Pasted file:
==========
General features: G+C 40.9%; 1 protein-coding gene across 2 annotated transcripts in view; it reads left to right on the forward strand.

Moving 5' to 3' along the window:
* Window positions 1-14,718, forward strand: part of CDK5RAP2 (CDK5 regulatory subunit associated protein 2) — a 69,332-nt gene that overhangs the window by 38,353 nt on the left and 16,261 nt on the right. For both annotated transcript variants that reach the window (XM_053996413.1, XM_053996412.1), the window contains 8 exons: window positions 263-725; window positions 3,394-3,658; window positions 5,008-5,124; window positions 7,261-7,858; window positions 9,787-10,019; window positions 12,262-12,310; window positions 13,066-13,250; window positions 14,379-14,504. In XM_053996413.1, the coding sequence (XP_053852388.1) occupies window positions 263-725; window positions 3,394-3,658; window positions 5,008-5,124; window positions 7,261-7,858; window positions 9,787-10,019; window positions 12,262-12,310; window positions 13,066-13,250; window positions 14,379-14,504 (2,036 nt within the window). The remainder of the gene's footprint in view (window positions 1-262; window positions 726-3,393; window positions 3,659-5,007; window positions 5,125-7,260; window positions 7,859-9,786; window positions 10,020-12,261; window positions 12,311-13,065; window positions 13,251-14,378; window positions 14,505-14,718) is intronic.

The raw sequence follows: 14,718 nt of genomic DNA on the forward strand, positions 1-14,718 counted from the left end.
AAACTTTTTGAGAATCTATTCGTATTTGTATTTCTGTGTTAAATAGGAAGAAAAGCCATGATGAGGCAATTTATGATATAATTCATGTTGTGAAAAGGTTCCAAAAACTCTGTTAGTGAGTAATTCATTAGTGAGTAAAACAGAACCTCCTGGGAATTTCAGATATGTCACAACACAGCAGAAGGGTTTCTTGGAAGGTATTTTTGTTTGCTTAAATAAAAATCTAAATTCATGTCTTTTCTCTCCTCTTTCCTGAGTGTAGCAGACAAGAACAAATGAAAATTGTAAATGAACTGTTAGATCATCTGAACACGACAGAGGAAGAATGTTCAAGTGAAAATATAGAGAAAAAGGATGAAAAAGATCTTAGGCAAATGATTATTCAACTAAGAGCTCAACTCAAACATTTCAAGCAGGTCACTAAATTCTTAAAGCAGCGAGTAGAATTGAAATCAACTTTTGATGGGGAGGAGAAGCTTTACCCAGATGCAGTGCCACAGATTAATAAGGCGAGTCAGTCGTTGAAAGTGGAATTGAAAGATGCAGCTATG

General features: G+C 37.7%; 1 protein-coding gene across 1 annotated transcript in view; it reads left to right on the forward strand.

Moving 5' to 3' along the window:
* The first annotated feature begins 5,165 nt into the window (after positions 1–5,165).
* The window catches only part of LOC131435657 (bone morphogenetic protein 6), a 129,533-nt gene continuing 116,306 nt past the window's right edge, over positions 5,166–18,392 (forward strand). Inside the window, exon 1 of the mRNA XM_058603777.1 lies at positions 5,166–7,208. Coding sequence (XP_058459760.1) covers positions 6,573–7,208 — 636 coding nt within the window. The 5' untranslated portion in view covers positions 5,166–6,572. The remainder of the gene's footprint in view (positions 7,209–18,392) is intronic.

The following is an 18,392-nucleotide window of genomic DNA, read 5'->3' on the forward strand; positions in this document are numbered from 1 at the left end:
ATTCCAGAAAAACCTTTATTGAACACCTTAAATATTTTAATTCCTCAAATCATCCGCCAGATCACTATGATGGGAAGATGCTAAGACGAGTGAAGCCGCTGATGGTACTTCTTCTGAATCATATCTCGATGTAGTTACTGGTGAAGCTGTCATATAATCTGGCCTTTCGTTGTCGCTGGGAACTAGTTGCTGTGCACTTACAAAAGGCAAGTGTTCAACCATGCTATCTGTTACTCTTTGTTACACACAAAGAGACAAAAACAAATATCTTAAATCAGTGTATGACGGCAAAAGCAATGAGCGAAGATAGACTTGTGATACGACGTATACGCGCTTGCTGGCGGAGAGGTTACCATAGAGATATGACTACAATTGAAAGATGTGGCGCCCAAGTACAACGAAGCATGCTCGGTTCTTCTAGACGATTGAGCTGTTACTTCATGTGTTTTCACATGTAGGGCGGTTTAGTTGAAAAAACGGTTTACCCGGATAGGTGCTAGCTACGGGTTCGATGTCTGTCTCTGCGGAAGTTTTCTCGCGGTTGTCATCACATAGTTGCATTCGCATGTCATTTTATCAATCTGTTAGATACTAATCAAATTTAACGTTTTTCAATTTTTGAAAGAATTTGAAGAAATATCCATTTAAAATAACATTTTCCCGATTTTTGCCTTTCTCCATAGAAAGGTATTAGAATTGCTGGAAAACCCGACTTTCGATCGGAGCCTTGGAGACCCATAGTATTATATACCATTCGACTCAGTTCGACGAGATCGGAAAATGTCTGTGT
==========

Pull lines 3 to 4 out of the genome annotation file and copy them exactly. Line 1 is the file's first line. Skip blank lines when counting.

* Window positions 1-14,718, forward strand: part of CDK5RAP2 (CDK5 regulatory subunit associated protein 2) — a 69,332-nt gene that overhangs the window by 38,353 nt on the left and 16,261 nt on the right. For both annotated transcript variants that reach the window (XM_053996413.1, XM_053996412.1), the window contains 8 exons: window positions 263-725; window positions 3,394-3,658; window positions 5,008-5,124; window positions 7,261-7,858; window positions 9,787-10,019; window positions 12,262-12,310; window positions 13,066-13,250; window positions 14,379-14,504. In XM_053996413.1, the coding sequence (XP_053852388.1) occupies window positions 263-725; window positions 3,394-3,658; window positions 5,008-5,124; window positions 7,261-7,858; window positions 9,787-10,019; window positions 12,262-12,310; window positions 13,066-13,250; window positions 14,379-14,504 (2,036 nt within the window). The remainder of the gene's footprint in view (window positions 1-262; window positions 726-3,393; window positions 3,659-5,007; window positions 5,125-7,260; window positions 7,859-9,786; window positions 10,020-12,261; window positions 12,311-13,065; window positions 13,251-14,378; window positions 14,505-14,718) is intronic.

The raw sequence follows: 14,718 nt of genomic DNA on the forward strand, positions 1-14,718 counted from the left end.